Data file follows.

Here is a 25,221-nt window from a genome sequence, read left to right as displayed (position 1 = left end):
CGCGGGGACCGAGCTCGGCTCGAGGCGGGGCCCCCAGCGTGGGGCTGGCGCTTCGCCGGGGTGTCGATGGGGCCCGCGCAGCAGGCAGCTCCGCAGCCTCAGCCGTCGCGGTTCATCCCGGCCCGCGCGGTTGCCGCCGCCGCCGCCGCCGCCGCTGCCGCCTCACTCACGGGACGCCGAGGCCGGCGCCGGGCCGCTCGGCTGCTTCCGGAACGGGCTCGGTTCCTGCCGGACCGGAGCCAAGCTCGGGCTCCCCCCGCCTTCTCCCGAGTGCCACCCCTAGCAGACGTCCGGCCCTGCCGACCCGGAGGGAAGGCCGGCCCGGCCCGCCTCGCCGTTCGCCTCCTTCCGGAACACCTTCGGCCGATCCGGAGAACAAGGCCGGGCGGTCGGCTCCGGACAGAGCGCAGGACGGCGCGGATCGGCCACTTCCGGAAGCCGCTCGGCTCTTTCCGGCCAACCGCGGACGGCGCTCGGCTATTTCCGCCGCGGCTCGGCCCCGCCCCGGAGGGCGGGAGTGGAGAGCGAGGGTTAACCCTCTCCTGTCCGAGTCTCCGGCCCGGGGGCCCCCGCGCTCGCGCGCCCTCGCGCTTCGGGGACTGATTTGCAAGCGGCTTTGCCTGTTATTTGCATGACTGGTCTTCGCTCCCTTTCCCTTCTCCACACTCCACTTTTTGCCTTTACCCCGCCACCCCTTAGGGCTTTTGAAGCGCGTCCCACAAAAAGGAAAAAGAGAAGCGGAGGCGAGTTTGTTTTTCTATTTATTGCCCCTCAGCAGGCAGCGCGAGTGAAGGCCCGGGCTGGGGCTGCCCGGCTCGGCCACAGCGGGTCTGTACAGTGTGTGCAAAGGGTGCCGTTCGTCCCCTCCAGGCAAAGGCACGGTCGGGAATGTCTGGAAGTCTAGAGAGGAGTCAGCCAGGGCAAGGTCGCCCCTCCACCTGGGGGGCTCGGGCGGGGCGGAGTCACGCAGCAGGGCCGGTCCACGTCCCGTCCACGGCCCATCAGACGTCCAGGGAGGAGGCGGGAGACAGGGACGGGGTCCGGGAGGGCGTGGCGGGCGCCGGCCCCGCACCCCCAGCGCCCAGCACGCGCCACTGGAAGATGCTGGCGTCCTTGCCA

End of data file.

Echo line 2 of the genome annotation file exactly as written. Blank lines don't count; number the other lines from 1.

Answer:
CGCGGGGACCGAGCTCGGCTCGAGGCGGGGCCCCCAGCGTGGGGCTGGCGCTTCGCCGGGGTGTCGATGGGGCCCGCGCAGCAGGCAGCTCCGCAGCCTCAGCCGTCGCGGTTCATCCCGGCCCGCGCGGTTGCCGCCGCCGCCGCCGCCGCCGCTGCCGCCTCACTCACGGGACGCCGAGGCCGGCGCCGGGCCGCTCGGCTGCTTCCGGAACGGGCTCGGTTCCTGCCGGACCGGAGCCAAGCTCGGGCTCCCCCCGCCTTCTCCCGAGTGCCACCCCTAGCAGACGTCCGGCCCTGCCGACCCGGAGGGAAGGCCGGCCCGGCCCGCCTCGCCGTTCGCCTCCTTCCGGAACACCTTCGGCCGATCCGGAGAACAAGGCCGGGCGGTCGGCTCCGGACAGAGCGCAGGACGGCGCGGATCGGCCACTTCCGGAAGCCGCTCGGCTCTTTCCGGCCAACCGCGGACGGCGCTCGGCTATTTCCGCCGCGGCTCGGCCCCGCCCCGGAGGGCGGGAGTGGAGAGCGAGGGTTAACCCTCTCCTGTCCGAGTCTCCGGCCCGGGGGCCCCCGCGCTCGCGCGCCCTCGCGCTTCGGGGACTGATTTGCAAGCGGCTTTGCCTGTTATTTGCATGACTGGTCTTCGCTCCCTTTCCCTTCTCCACACTCCACTTTTTGCCTTTACCCCGCCACCCCTTAGGGCTTTTGAAGCGCGTCCCACAAAAAGGAAAAAGAGAAGCGGAGGCGAGTTTGTTTTTCTATTTATTGCCCCTCAGCAGGCAGCGCGAGTGAAGGCCCGGGCTGGGGCTGCCCGGCTCGGCCACAGCGGGTCTGTACAGTGTGTGCAAAGGGTGCCGTTCGTCCCCTCCAGGCAAAGGCACGGTCGGGAATGTCTGGAAGTCTAGAGAGGAGTCAGCCAGGGCAAGGTCGCCCCTCCACCTGGGGGGCTCGGGCGGGGCGGAGTCACGCAGCAGGGCCGGTCCACGTCCCGTCCACGGCCCATCAGACGTCCAGGGAGGAGGCGGGAGACAGGGACGGGGTCCGGGAGGGCGTGGCGGGCGCCGGCCCCGCACCCCCAGCGCCCAGCACGCGCCACTGGAAGATGCTGGCGTCCTTGCCA